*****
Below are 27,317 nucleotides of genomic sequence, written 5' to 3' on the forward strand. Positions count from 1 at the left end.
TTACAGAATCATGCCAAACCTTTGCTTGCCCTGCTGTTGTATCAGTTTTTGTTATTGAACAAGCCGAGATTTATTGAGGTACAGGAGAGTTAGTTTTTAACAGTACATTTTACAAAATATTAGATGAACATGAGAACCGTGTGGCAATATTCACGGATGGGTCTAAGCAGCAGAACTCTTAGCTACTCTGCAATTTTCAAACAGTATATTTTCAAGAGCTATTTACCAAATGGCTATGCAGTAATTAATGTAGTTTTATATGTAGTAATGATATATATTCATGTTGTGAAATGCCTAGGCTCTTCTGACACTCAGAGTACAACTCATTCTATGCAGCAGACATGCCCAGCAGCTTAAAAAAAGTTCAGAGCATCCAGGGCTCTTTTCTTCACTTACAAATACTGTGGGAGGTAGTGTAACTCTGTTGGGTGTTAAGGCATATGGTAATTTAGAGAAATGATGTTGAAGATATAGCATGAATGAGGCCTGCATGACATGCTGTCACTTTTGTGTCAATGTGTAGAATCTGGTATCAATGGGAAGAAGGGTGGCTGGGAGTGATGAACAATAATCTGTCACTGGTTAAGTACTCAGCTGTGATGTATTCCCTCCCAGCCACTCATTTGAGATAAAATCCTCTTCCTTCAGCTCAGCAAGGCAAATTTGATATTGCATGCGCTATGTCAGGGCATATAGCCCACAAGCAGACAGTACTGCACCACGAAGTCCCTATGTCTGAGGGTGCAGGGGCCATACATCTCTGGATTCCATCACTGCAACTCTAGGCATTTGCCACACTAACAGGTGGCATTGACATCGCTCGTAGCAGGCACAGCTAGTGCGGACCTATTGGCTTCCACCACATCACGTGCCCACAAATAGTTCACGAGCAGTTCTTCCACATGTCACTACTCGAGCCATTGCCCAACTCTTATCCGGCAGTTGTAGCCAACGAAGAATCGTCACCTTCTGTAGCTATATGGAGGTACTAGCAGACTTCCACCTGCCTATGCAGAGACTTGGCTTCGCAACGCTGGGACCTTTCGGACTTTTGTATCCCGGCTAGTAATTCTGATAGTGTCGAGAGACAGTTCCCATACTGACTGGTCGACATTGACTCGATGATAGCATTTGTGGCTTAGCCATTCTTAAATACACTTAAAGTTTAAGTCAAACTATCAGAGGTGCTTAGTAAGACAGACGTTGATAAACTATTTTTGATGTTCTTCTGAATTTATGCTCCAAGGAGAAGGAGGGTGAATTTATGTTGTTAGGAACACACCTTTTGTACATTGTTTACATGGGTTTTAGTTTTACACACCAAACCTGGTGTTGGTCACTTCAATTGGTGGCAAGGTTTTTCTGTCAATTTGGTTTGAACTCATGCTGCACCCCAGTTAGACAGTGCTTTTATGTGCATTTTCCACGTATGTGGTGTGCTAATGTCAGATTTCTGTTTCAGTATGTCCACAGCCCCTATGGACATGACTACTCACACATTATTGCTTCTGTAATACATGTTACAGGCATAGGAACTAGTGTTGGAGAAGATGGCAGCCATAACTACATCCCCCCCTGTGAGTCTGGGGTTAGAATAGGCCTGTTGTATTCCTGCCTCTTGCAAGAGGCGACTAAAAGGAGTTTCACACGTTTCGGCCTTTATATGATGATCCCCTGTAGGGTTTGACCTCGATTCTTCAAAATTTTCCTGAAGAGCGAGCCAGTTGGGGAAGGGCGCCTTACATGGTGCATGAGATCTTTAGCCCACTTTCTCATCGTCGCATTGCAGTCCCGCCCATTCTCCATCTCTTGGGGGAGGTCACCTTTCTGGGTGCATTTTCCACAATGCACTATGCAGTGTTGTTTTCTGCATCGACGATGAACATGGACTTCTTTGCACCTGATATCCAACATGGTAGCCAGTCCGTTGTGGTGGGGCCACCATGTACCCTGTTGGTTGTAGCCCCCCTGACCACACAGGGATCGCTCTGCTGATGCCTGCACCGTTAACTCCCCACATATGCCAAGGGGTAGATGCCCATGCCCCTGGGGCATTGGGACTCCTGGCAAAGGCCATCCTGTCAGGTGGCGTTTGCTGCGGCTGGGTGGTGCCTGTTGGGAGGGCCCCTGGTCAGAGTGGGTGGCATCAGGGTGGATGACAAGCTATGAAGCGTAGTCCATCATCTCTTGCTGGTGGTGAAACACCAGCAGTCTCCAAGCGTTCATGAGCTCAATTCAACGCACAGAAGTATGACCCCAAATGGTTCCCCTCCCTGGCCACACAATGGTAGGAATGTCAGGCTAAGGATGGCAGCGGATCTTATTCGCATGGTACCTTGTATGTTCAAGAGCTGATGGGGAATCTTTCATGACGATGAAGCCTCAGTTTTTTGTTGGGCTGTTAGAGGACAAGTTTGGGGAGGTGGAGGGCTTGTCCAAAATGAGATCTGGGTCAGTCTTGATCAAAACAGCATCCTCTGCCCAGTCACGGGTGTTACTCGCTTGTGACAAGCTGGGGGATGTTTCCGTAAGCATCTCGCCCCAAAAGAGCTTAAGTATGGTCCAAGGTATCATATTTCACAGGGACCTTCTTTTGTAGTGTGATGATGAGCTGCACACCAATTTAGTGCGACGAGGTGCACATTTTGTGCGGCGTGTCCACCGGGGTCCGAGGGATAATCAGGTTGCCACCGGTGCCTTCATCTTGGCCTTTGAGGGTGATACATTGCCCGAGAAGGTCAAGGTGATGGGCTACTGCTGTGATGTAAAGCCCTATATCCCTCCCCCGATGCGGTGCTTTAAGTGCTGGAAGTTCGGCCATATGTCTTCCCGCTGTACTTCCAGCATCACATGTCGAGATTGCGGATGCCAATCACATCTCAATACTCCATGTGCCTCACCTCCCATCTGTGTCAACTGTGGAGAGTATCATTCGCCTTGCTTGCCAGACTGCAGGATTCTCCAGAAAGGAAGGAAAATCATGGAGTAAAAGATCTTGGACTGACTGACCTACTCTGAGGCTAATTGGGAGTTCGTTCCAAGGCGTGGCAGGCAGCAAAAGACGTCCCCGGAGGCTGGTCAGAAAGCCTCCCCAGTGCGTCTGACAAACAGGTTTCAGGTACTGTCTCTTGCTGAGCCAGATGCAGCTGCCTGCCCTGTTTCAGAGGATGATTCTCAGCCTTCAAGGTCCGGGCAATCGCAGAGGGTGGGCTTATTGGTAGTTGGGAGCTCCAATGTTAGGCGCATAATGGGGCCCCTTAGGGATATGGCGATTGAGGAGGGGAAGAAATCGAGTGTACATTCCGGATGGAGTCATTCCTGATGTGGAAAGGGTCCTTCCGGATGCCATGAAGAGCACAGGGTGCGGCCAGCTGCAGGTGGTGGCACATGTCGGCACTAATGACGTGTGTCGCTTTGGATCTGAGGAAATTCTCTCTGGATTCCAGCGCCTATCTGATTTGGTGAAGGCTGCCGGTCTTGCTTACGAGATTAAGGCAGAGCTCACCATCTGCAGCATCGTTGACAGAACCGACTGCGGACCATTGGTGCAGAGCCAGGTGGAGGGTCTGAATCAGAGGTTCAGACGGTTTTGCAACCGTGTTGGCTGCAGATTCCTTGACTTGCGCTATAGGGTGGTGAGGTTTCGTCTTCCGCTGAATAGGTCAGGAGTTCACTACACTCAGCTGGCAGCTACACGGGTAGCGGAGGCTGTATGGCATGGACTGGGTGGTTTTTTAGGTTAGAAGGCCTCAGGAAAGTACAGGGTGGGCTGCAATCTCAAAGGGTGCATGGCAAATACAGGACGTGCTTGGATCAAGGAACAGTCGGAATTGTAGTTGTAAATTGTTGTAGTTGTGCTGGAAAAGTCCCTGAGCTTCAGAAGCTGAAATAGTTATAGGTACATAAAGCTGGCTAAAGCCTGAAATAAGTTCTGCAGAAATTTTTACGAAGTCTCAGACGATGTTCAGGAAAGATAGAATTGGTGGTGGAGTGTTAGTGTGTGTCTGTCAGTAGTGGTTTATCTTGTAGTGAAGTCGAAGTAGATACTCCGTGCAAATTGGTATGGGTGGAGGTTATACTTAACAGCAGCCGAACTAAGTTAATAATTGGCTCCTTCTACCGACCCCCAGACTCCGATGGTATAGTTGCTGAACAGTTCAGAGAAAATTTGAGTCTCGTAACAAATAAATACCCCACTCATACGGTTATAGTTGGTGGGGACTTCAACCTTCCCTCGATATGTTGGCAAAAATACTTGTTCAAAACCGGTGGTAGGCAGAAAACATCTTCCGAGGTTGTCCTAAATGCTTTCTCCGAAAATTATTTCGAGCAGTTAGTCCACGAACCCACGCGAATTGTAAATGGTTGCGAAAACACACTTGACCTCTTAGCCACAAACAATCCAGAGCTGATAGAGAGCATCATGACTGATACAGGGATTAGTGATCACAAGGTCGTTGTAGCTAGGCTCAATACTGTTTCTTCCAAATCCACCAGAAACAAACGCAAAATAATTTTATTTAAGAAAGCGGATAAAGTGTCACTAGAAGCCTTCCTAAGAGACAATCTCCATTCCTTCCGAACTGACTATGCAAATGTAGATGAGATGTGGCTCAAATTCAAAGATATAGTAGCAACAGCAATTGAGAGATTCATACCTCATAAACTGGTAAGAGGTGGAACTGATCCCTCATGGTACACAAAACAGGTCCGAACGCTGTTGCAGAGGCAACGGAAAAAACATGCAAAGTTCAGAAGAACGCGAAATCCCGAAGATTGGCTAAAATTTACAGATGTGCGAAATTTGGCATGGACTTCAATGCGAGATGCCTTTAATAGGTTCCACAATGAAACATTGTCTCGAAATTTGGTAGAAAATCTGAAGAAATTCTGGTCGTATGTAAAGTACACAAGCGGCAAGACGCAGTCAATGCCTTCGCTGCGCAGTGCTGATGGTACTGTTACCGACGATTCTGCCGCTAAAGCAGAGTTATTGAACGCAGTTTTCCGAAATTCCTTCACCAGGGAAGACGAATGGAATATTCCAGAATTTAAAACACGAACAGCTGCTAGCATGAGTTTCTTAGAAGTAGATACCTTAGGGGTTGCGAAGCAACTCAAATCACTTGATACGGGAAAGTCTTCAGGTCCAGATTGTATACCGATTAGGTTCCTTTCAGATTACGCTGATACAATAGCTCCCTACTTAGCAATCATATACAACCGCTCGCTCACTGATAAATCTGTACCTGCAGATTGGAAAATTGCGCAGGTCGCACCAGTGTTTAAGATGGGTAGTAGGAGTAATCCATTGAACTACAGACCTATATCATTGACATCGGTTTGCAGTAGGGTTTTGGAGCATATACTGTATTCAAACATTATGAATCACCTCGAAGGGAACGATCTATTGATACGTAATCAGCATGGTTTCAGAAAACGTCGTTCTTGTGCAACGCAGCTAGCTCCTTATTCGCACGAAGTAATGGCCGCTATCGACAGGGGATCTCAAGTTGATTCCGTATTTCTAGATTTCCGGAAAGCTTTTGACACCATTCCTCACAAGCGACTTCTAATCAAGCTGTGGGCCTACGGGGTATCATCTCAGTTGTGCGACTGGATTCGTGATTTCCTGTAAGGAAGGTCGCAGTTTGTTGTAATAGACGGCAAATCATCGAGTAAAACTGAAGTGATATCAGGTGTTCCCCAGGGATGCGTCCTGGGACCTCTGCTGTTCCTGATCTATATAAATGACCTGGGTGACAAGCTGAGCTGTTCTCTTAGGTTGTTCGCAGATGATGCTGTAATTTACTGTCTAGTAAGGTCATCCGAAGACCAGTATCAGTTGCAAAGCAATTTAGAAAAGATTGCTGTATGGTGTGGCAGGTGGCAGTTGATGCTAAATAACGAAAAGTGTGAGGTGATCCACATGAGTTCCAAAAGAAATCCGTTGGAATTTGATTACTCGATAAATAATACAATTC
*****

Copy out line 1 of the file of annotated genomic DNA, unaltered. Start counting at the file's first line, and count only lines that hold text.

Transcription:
Below are 27,317 nucleotides of genomic sequence, written 5' to 3' on the forward strand. Positions count from 1 at the left end.